Title:
Aircraft Fuselage Heating
Kind Code:
A1


Abstract:
A method of heating an aircraft fuselage comprises the step of supplying heat energy to air occupying an interior space enclosed by an aircraft fuselage shell structure so as to drive moisture from air in a region disposed immediately adjacent the structure to air in a region disposed from the structure within the enclosed space (20), thereby substantially preventing ice formation on the interior of the structure when the exterior of the structure is exposed to temperatures in the region of −35° C. to −85° C. The heat energy may be supplied by either a heater mat or a heat pipe assembly (16) in an aircraft fuselage.



Inventors:
Calamvokis, Hal Errikos (London, GB)
Application Number:
12/158600
Publication Date:
12/11/2008
Filing Date:
12/21/2006
Primary Class:
International Classes:
B64D13/08
View Patent Images:
Related US Applications:
20070295858OrnithopterDecember, 2007Higham
20070120016Tube kiteMay, 2007Eberle et al.
20080000730No-Back Device Having Malfunction DetectionJanuary, 2008Port-robach et al.
20030173463Spaceshuttle double observatorySeptember, 2003Herpay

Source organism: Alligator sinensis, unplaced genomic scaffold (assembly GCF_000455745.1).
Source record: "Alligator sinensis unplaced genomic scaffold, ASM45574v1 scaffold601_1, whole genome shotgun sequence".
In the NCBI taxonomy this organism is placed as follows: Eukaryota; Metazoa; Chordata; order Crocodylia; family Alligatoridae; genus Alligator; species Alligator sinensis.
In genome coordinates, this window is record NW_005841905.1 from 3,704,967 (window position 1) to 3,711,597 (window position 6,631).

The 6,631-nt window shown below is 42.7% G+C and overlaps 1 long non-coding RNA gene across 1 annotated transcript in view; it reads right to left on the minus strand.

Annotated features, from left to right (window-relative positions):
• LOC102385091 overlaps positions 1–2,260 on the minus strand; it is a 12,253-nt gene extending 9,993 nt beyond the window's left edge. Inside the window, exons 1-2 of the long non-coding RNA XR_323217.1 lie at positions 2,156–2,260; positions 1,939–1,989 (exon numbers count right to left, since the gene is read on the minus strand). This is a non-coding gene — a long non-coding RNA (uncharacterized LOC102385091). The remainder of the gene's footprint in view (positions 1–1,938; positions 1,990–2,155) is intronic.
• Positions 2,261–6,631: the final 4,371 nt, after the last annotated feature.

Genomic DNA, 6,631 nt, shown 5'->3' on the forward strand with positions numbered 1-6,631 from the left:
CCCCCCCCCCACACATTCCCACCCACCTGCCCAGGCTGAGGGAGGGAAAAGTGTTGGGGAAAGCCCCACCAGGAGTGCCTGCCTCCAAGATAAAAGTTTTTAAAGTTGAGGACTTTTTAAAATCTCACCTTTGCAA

20100038470Air Vehicle Wing PivotFebruary, 2010Fink
20090014583Removable cargo pod with lifting mechanism and open topJanuary, 2009Shelton
20060163424AeroStreamer Flight KitJuly, 2006Stumphauzer II
20090032638NOVEL HELICOPTERFebruary, 2009Zhao et al.
20100065678SELF-PROPELLED WHEEL APPARATUS OF AIRCRAFTMarch, 2010Kiyosawa
20080149779Apparatus and method for twisting a wing to increase lift on aircraft and other vehiclesJune, 2008Phillips
20090166474Baggage Accommodation DeviceJuly, 2009Erben et al.



Primary Examiner:
SANDERSON, JOSEPH W
Attorney, Agent or Firm:
Workman Nydegger (Salt Lake City, UT, US)
Claims:
1. 1-34. (canceled)

35. An aircraft fuselage comprising: an aircraft fuselage shell structure enclosing an interior space; and a heater disposed in the enclosed space adjacent the aircraft fuselage shell structure for supplying heat energy to air occupying the enclosed space, wherein the heater is a heater mat comprising one or more heating elements supported by a support layer, the support layer being permeable to water vapour and impermeable to water droplets; and wherein the heater mat is adapted to drive moisture from air in a region disposed immediately adjacent the structure to air in a region disposed from the structure within the enclosed space, thereby substantially preventing ice formation on the interior of the structure when the exterior of the structure is exposed to temperatures in the region of −35° C. to −85° C.

36. An aircraft fuselage according to claim 35, wherein the support layer is an insulation layer.

37. An aircraft fuselage according to claim 35, further comprising an insulation layer.

38. An aircraft fuselage according to claim 37, wherein the insulation layer is disposed on one side of the support layer so as to be nearest the aircraft fuselage shell structure.

39. An aircraft fuselage according to claim 36, wherein the insulation layer is absorbent.